Release Date: November 4th, 2008
Metacrtic Score: 86
Getting my hands on this was almost as difficult has the game itself. I had wanted to get this game when it came out nearly six years ago, but I couldn’t find a hard copy until a few weeks ago. Normally, this could raise expectations to an unreasonable heights. Luckily, in the ways that truly matter “ Valkyria Chronicles” lives up to the expectations.
The year is 1935 C.E., and war has erupted in Europa. The two major superpowers, the “East Europan Imperial Alliance” and the “Atlantic Federation” are fighting over the all purpose mineral “Ragnite”. Until resonantly Gallia had managed to stay out of the conflict, but the the Imperial Alliance invaded to claim Gallia’s rich Ragnite deposit. You, as Lieutenant Welkin Gunther, are tasked with leading Squad 7 and keeping the Imperials out of Gallia.
The issue here is pacing and structure. The story is structured in as a book detailing the Gallian front of the war, with progress being measured in chapters, and having one battle per chapter. This wouldn’t be an issue, but the game doesn’t just play out the chapters. You have to pick out the part of the chapter you want to go through, the the game asks you if you’re sure you want to go on, the you watch the cut scenes, the do it all over again once that’s done. With how linear the story is, this approach doesn’t make much since. There is only one path to progression, so why can’t the game just play through each chapter, giving you the ability to save before and after each battle? Why do I constantly have to confirm that I want to go on? I bought the game and the single play campaign is the only play mode. I want to play through the story. The story itself isn’t good enough to over look these issues. It’s slow to take off, and until it does the story is only so much set dressing to give context as to why you’re in each battle. The voice acting and script isn’t bad, in fact it’s much better that it is in most other JRP’s. Sadly, that alone doesn’t rise above the the other annoyances.
“Valkyria Chronicles” is the best kind of difficult. It’s the kind of game that will kick your ass, then make you ask, “what did I do wrong?”. Every time one of my people died it was because I didn’t put them in a good position. Sure, with how dumb the AI can be deaths can sometimes feel cheep, but looking back I can’t think of a single time where better planing wouldn’t have helped.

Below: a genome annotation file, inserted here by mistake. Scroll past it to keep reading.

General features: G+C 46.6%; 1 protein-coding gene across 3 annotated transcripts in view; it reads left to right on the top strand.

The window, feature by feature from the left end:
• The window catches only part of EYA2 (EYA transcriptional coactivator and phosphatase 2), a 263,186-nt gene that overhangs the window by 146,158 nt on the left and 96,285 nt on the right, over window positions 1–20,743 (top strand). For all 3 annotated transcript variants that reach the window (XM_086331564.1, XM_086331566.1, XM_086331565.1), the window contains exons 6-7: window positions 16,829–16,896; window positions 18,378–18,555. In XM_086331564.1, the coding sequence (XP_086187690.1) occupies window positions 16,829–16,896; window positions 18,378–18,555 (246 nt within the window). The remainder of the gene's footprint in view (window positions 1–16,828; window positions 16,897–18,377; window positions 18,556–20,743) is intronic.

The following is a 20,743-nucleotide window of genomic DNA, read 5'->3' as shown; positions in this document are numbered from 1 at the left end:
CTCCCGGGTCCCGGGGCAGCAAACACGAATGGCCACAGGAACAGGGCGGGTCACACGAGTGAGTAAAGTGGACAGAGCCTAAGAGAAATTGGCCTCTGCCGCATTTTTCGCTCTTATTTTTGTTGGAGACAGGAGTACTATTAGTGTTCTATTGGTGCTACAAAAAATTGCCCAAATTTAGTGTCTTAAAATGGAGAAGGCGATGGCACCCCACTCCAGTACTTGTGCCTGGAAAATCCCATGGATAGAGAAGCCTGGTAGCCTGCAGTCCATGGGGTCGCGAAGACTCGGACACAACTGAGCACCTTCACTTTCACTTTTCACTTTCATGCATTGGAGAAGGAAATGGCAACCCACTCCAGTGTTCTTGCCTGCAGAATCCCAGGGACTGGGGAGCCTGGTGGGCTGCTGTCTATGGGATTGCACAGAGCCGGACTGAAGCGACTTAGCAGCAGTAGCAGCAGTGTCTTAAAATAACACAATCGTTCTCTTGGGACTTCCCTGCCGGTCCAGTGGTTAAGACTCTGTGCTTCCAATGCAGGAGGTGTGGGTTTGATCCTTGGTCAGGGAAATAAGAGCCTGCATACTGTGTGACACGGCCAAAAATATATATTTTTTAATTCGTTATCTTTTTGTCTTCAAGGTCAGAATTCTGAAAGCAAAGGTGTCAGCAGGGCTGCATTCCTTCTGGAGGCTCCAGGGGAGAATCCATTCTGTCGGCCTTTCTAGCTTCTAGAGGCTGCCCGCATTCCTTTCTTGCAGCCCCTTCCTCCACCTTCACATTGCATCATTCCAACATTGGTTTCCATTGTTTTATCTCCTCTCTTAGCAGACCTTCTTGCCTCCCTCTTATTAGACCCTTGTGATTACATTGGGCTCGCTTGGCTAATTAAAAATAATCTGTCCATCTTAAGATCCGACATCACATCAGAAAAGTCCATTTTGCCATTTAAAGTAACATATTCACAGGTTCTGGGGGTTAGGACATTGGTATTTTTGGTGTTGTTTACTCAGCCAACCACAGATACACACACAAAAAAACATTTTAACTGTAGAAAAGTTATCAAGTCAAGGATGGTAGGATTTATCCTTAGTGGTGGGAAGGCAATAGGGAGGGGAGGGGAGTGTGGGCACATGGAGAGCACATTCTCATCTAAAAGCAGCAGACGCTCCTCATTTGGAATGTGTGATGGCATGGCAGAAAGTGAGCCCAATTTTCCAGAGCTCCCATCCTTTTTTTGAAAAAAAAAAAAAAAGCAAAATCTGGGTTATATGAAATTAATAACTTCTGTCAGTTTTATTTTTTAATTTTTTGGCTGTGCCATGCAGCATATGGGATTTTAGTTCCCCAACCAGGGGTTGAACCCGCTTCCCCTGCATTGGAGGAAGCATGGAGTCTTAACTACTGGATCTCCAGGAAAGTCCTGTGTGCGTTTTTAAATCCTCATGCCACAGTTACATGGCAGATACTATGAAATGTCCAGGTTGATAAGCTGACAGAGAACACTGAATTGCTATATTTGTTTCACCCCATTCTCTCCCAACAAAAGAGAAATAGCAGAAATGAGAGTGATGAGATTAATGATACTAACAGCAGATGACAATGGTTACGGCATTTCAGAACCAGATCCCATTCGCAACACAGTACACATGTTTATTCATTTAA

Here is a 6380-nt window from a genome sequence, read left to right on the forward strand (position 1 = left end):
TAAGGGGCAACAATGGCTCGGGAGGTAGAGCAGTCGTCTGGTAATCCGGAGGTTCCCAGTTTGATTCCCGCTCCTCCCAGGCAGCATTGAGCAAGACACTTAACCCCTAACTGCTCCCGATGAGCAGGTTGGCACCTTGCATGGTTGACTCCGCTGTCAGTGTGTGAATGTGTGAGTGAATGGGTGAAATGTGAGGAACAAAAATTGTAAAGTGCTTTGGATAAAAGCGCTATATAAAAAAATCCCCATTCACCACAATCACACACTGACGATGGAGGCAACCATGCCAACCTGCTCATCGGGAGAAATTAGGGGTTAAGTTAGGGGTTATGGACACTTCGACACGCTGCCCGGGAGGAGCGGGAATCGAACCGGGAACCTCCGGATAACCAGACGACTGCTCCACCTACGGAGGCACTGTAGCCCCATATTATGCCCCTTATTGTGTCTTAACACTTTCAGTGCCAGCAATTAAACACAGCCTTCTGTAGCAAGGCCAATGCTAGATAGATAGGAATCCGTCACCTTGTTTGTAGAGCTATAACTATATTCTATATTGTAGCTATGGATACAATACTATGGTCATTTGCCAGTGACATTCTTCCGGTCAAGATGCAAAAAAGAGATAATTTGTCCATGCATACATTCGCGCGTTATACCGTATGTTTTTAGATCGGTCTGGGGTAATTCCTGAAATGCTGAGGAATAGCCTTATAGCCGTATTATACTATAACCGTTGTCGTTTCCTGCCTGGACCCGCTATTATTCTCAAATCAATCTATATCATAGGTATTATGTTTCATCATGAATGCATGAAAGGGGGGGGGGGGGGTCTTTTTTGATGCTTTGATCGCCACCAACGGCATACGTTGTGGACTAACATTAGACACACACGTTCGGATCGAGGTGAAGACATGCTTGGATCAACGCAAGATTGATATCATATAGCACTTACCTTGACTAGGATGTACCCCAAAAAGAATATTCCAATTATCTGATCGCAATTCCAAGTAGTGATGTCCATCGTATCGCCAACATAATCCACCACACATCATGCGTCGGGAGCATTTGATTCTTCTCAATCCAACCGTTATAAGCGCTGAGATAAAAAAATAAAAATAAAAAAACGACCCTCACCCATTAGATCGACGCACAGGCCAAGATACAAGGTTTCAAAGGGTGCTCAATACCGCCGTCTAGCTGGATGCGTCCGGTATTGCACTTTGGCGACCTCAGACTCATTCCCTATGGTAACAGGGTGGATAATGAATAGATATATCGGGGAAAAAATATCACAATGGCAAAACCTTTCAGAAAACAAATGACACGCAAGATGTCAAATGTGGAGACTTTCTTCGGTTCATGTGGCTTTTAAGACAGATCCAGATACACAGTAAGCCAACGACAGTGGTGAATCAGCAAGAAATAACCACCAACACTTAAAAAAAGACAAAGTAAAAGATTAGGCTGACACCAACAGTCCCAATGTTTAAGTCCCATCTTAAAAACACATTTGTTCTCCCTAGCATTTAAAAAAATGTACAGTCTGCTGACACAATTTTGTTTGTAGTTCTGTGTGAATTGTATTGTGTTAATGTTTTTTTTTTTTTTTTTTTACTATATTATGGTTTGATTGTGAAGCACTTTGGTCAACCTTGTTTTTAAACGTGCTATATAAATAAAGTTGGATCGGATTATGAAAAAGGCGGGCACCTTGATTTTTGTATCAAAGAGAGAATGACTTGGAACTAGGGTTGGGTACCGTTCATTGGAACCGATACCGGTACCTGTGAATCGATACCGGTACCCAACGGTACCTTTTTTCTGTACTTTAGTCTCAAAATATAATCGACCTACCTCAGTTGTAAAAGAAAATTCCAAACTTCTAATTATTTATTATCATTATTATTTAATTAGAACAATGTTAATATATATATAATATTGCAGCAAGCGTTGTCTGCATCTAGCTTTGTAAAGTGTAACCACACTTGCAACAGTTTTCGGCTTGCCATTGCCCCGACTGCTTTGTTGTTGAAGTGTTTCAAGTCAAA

As Lieutenant, it’s your job to pick a squad of 20 people, and deploy a team of 9 per mission. During missions you have a number of “command points”. These command points are used to move each unit around the map. You can move each unit for as long as they have AP. During these fazes each unit can attack once by aiming a circular reticule at an enemy, then hit the x button. You’re attack will land somewhere within that area. The game tell you how many shots you will take and how many have to hit a wherever you’re aiming. This forces you to think strategically, as aiming at the head lowers the number of times you have to hit the enemy, but you have to get closer in order to raise your chances of actually hitting the opponent. Once you’ve used up all the command points you turn in over and the enemy begins. Unfortunately, you can’t skip any part of this, and there turns can take a while.
There are five types of units that you pick from, as well as a tank. Each of the unit types are varied well, creating a “rock paper scissor” that will come naturally to anyone who’s big into strategy games; however, as it is with most console strategy games, it’s more streamlined that games like “Starcraft” or….”Starcraft 2” (i’m not a big fan of the genre, so please forgive me for my ignorance). One of the ways the game streamlines it’s ideas is by making you level up classes instead of the individual and up grades to equipment apply to everyone with the appropriate equipment. While this might not be as in depth as it is in other strategy games, but I found the system to work well, as it allowed me to focus more on troop placement and movement. Even in defeat, all I could do was think about was how to rearrange my troops or how to change up my strategy to make my team more efficient.
I do wish was anything to do outside of combat, however. As the game is set during a war, having some towns to explore would help to establish the weight of the conflict, giving more emotional dept to your actions. But can I fault a game for what it doesn’t do? Can I take away a point for wanting more even though what I got was pretty great? No. I’ll take off half a point.
Game Play: 4.5/5
Music and Sound:
While the game may look like a standard JRPG, it sounds almost nothing like one. As i’ve said, the story takes a long time to get going, so nothing anyone says really means anything, but at lest the voice acting isn’t as melodramatic as it could have been. All the attacks sound just as cartoonish as the visuals look. While nothing anyone says really maters, I can’t recall anyone talking about the importance of friendship, so even if you hate JRPG’s, take solace that you wont have to deal with that.
The Opening theme is rather pleasant, even if it does sound like every WW 2 theme every written. The battle themes kick major ass though. In fact, the music that plays during the defensive faze of battle makes having to sit through your opponents turn worth it.
Music and Sound: 4/5
Overall score: 3.6/5
Who is this game for:
Unless you just cannot stand JRPG’s and strategy games I can recommend this to just about anyone.